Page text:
Eric Clive: Brexit and family law

Professor Eric Clive

Writing for Scottish Legal News today, distinguished legal academic Professor Eric Clive discusses the consequences Brexit would have on family law.

A UK vote to leave the EU would have virtually no effect in the field of family law except in the area of jurisdiction and the recognition and enforcement of judgments. Outside that area the EU has an extremely restricted competence in family law. It is limited to measures concerning family law with cross-border implications and requires a unanimous decision of the Council (see the TFEU art 81(3) which also gives national Parliaments a veto in certain circumstances). Also the limited competence is in Title V of Part 3 of the TFEU, which does not apply to the UK unless it chooses to opt in to a particular measure (see the Protocol (No. 21) to the TFEU on the position of the UK and Ireland in respect of the area of freedom, security and justice). So the bulk of family law is and will remain national law whatever happens in the referendum on 23rd June.

In the area of jurisdiction and the recognition and enforcement of judgments the UK has, however, been an active and influential participant and has exercised its power to opt in. So this area is heavily influenced by EU law, albeit EU law which UK representatives helped to make.

In relation to family law, the main instrument is the so-called Brussels II bis Regulation of 27 November 2003 on jurisdiction and the recognition and enforcement of judgments in matrimonial matters and in matters of parental responsibility (“the Council Regulation”). This Regulation is very important in practice and is, I believe, widely regarded as a successful measure. At a time when more and more people from EU countries are living, working, marrying and having children in member states other than their own it is very useful for family lawyers in this country to be able to find out, from texts readily available in English, not only what our own rules are on jurisdiction and the recognition and enforcement of judgments but also what the rules are in all other member states of the EU. What would happen if the UK voted to leave in the referendum on 23rd June?

We would then be in uncharted waters. The UK would not immediately cease to be a Member State. There would have to be a period of negotiations and disentangling. This could be difficult and protracted, but eventually the UK would cease to be a Member State. At that stage the Regulation would cease to have effect in relation to the UK. It could not just be continued in effect by a simple provision converting it into a UK Act or, for Scotland, an Act of the Scottish Parliament. Most of its provisions are framed by reference to Member States. Even the word “court” is defined as covering “all the authorities in the Member States with jurisdiction in the matters falling within the scope of this Regulation” (art.2(1)). So there would have to be new provisions.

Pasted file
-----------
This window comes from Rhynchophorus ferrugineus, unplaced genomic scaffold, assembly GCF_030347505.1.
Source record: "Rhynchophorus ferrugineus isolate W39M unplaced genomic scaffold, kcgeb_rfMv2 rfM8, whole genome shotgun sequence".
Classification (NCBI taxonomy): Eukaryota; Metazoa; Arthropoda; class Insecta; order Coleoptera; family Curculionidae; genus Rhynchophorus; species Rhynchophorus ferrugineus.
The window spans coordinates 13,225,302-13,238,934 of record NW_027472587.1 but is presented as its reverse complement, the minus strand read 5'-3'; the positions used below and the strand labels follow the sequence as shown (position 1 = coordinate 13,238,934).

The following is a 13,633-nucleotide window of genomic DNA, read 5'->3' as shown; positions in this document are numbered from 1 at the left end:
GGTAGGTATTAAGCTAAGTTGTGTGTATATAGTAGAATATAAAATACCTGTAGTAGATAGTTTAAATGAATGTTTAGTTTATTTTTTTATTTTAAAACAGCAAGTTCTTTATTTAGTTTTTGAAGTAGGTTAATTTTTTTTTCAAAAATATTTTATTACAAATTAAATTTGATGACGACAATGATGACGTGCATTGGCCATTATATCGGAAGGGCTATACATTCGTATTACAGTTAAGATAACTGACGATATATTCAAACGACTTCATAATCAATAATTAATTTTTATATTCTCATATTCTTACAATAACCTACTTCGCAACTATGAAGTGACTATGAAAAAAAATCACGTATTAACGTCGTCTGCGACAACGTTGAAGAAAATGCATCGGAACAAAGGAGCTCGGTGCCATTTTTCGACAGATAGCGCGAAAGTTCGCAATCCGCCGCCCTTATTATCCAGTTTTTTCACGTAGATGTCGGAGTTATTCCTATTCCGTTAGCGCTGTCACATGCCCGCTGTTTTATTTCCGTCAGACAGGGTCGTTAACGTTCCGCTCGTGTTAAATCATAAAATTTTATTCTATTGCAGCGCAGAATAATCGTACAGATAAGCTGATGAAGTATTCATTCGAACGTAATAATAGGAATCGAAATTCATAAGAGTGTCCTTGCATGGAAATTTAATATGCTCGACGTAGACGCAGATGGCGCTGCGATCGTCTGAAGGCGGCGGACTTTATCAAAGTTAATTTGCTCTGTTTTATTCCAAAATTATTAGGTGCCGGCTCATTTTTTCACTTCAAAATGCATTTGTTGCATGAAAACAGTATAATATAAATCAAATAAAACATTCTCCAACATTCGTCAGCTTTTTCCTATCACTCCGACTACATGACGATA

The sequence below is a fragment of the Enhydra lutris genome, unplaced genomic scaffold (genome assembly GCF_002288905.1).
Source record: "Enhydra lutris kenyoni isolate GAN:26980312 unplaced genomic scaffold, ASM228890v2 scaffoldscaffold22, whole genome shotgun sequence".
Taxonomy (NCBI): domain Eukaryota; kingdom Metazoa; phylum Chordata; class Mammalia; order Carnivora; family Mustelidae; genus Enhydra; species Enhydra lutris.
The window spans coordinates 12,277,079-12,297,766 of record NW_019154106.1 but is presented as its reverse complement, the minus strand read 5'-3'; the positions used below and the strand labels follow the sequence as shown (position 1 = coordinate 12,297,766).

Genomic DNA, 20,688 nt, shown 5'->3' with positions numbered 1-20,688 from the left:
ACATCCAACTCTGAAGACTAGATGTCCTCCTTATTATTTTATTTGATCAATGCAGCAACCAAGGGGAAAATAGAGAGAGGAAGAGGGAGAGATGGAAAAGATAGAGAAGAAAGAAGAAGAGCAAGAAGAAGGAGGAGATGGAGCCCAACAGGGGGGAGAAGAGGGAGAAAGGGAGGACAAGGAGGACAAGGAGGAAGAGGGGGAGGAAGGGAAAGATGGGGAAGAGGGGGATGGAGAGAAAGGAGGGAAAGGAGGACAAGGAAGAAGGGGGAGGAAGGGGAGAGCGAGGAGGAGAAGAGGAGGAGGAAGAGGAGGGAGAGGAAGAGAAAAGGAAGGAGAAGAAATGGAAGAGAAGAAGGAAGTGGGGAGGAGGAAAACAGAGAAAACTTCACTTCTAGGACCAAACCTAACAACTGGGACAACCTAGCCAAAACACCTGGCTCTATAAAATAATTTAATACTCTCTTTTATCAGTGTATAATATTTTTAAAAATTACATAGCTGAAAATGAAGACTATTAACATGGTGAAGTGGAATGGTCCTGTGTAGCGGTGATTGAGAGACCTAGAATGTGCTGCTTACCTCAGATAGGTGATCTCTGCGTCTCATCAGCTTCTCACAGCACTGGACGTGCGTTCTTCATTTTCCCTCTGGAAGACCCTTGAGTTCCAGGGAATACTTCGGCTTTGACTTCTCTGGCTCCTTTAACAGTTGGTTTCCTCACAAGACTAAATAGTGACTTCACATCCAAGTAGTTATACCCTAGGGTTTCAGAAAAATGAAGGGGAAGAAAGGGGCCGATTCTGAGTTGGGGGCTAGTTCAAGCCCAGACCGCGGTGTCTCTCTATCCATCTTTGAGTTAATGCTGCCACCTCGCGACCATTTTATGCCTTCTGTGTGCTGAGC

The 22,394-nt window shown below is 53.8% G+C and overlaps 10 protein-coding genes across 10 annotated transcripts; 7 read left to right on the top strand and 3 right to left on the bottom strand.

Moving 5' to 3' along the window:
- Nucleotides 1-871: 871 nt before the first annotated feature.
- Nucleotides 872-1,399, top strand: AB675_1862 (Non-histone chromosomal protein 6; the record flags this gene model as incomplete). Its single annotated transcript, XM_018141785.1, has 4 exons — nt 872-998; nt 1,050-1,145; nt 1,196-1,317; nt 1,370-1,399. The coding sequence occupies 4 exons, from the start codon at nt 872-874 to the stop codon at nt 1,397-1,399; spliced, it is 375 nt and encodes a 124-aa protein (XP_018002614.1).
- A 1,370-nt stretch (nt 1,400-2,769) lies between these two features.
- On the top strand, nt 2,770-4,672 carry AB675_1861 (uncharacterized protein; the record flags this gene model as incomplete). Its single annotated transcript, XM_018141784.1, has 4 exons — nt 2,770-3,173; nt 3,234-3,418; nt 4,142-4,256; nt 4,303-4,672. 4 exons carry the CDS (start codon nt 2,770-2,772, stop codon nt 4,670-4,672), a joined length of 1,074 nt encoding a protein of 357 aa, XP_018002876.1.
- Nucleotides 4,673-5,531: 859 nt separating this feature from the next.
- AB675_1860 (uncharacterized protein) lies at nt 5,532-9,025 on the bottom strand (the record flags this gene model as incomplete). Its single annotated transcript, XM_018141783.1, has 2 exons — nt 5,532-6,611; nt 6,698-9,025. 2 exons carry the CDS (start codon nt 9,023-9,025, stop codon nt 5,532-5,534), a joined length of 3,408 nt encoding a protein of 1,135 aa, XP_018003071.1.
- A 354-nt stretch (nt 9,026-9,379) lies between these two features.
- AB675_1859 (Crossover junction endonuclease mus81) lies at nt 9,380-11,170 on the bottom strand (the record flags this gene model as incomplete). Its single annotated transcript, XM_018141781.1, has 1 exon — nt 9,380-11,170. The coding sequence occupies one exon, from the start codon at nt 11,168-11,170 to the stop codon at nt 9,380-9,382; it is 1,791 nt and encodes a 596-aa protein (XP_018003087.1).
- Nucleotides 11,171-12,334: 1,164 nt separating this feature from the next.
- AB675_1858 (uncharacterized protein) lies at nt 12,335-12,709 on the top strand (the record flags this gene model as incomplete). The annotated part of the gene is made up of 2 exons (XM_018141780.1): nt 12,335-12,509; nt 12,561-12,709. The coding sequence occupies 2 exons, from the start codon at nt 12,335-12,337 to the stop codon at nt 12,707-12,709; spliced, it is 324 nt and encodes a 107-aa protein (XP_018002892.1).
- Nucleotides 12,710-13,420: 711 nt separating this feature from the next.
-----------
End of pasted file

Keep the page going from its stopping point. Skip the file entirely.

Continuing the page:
In relation to jurisdiction it would be possible to fall back on the rules which currently apply in the rare cases where the courts do not have jurisdiction under the Council Regulation. However, this would not be ideal. The rules are scattered over Scottish Acts, UK Acts and Statutory Instruments. The original rules have been much amended. They are not easy to use. Further amendments to disentangle them from the Council Regulation would make them even more difficult to use. The best solution for Scottish family law would therefore be a new Act of the Scottish Parliament on jurisdiction and judgments complying with the UK’s obligations under the relevant Hague Conventions, in particular the Hague Convention of 19 October 1996 on Jurisdiction, Applicable Law, Recognition, Enforcement and Co-operation in Respect of Parental Responsibility and Measures for the Protection of Children. As the Council Regulation itself follows the 1996 Hague Convention quite closely the new Scottish rules could and should be similar to those under the Council Regulation.

In relation to recognition and enforcement there would be a clear loss. We could again fall back on the rules applying to the recognition and enforcement of non-EU judgments but this would do nothing for the recognition and enforcement of our own judgments in the EU. To some extent Hague Conventions to which the UK is a party (and in particular the Convention of 1st June 1970 on the Recognition of Divorces and Legal Separations and the Convention of 19 October 1996 mentioned above) would fill the gap, but the 1970 Convention has not been ratified by all EU States and the mechanisms under the Council Regulation are more robust. So it would be desirable to have negotiations on an arrangement for reciprocal recognition and enforcement with the EU with a view to replacing the Council Regulation. The prospects of a successful negotiation would be improved if, as suggested above, our own rules on jurisdiction mirrored those in the Council Regulation.

So a vote to leave would mean either a less satisfactory situation for UK citizens or a great deal of work to try to get arrangements almost as good as those we have now. They could not be quite as good because we would lose any ability to influence future EU developments from the inside. It would be very much easier if we did not leave but that is in the hands of the voters on 23rd June.